Birmingham is to benefit from almost £300 million of Government cash to help tackle crime, unemployment, under-performing schools and health inequalities in the poorest parts of the city.

The money, to be paid over the next three years, is the driver for a new Local Area Agreement under which the city council sets targets to reduce social deprivation in return for a relaxation of Whitehall spending controls.

The agreement will give the City Strategic Partnership Be Birmingham – a council-led body representing civic, business, community and faith interests – greater flexibility over how it uses the money to ensure that resources are targeted more effectively in the areas of greatest demand.

Next week the council cabinet will agree 19 key priorities for Birmingham between now and 2010/11.

They are likely to include creating better conditions for sustainable economic and population growth, improving transportation infrastructure, creating more jobs, reducing the number of welfare benefit claimants, tackling climate change, improving educational attainment and cutting crime.

The LAA comes with tacit Government and council admission that previous efforts to reduce poverty in Birmingham have failed, even though hundreds of millions of pounds has been invested in inner city regeneration schemes since 1997.

A council spokeswoman admitted: "There are pockets of worklessness where the rate exceeds 30 per cent, compared to a city rate of 18.7 per cent. Over 45 per cent of all the workless claimants in the city are in these areas.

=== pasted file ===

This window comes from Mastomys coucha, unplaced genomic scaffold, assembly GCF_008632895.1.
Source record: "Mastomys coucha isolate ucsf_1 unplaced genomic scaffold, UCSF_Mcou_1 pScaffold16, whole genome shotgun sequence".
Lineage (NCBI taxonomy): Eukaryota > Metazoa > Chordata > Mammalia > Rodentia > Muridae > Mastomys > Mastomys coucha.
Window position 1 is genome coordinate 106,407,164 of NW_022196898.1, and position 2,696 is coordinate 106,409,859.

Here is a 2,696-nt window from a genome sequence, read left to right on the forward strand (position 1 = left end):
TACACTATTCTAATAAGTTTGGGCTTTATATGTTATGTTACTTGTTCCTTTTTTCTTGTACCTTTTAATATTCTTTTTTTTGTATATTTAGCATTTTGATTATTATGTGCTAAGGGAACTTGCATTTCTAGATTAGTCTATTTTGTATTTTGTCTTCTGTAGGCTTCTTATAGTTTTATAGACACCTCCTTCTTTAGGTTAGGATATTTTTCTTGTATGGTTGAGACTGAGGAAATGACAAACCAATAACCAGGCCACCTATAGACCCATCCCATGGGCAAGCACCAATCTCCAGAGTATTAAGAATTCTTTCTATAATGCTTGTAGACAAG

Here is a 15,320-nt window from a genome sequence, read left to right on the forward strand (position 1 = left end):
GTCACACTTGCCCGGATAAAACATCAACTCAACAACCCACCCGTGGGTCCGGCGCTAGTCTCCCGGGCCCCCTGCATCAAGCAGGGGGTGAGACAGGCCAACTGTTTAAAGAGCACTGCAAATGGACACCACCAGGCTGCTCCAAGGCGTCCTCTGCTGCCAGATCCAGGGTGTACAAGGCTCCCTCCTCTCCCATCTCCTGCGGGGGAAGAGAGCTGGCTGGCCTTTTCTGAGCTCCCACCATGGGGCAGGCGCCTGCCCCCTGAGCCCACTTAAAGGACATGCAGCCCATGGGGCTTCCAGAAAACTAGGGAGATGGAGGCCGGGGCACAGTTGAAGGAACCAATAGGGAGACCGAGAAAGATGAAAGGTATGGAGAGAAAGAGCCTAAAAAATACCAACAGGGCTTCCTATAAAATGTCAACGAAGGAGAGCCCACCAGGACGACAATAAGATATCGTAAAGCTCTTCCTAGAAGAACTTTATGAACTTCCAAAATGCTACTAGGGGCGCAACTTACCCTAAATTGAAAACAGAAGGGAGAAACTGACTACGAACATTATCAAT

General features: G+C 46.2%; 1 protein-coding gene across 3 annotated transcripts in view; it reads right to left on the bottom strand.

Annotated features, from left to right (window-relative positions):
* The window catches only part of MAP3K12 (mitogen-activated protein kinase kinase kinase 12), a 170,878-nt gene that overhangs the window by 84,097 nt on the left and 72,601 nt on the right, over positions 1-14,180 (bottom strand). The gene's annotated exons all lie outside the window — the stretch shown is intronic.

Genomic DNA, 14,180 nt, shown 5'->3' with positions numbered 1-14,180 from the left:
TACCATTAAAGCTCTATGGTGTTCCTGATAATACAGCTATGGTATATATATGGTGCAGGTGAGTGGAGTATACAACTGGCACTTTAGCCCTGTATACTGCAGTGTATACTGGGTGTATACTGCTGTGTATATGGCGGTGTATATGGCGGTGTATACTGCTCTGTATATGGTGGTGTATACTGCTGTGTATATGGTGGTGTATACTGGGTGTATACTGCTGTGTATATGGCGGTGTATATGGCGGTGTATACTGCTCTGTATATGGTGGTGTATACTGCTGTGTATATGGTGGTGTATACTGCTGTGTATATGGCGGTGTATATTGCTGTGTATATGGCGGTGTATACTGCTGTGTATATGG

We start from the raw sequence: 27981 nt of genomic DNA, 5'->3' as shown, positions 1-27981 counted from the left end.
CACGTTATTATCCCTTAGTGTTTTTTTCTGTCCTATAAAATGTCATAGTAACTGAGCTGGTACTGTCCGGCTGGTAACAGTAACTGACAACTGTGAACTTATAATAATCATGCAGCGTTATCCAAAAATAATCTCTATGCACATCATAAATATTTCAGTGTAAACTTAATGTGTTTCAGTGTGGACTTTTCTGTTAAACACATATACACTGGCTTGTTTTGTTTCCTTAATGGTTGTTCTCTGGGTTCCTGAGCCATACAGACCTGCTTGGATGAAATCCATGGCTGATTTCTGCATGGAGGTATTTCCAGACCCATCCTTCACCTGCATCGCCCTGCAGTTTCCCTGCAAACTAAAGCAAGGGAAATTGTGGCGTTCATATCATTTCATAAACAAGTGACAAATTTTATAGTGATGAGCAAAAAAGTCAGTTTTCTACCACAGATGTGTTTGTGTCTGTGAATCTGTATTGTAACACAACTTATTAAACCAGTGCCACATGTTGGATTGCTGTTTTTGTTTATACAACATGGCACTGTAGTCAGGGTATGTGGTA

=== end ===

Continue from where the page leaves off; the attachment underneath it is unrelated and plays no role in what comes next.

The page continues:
"Despite the best efforts of all the partners involved economic inactivity has increased since 2002."

Between 2002 and 2007, the number of people claiming Jobseekers’ allowance and other benefits increased in 33 of Birmingham’s 40 wards.

Some of the targets set out in the LAA would produce only marginal improvement over a three-year period.

It is proposed to cut the number of adults claiming benefit by less than one per cent and increase the number of adults in work by 1.5 per cent.

At the heart of the LAA lies the new Working Neighbourhoods Fund, a replacement for the Neighbourhood Renewal Fund, which will be worth £114 million to Birmingham. The main aim of the WNF is to reduce the number of people out of work and claiming benefit in the most deprived neighbourhoods.

Almost £20 million will be allocated to specific themes of community safety, environment, culture, children and young people and housing.

Birmingham’s 20 ward committees will each receive £100,000 a year to be spent on local projects.

Paul Tilsley, the deputy leader of Birmingham City Council and chairman of Be Birmingham, insisted the LAA targets were realistic.

Coun Tilsley (Lib Dem Sheldon) added: "We have a situation where the economy is slowing down. We can’t magic jobs out of thin air.

"We will do all we can to promote Birmingham as an attractive place in which companies can invest. We have set ourselves up as a low tax council, which I think is important.

"We don’t want to set ourselves up to fail, because that’s a futile exercise, but some of the targets will be very difficult to achieve."

He admitted unemployment remained "stubbornly high" and would be difficult to tackle in an economic downturn.

Coun Tilsley added: "Tackling unemployment is a top priority for the city council and this new approach will be key to taking forward the city’s plans to tackle this issue.

"We have already made good progress in number of significant areas such as tackling crime and improving education and tackling worklessness will help to underpin these developments.

"The Working Neighbourhoods Fund will be a locally influenced fund that will provide an opportunity to intensify and focus our efforts on tackling worklessness and creating conditions for growth and investment in priority neighbourhoods."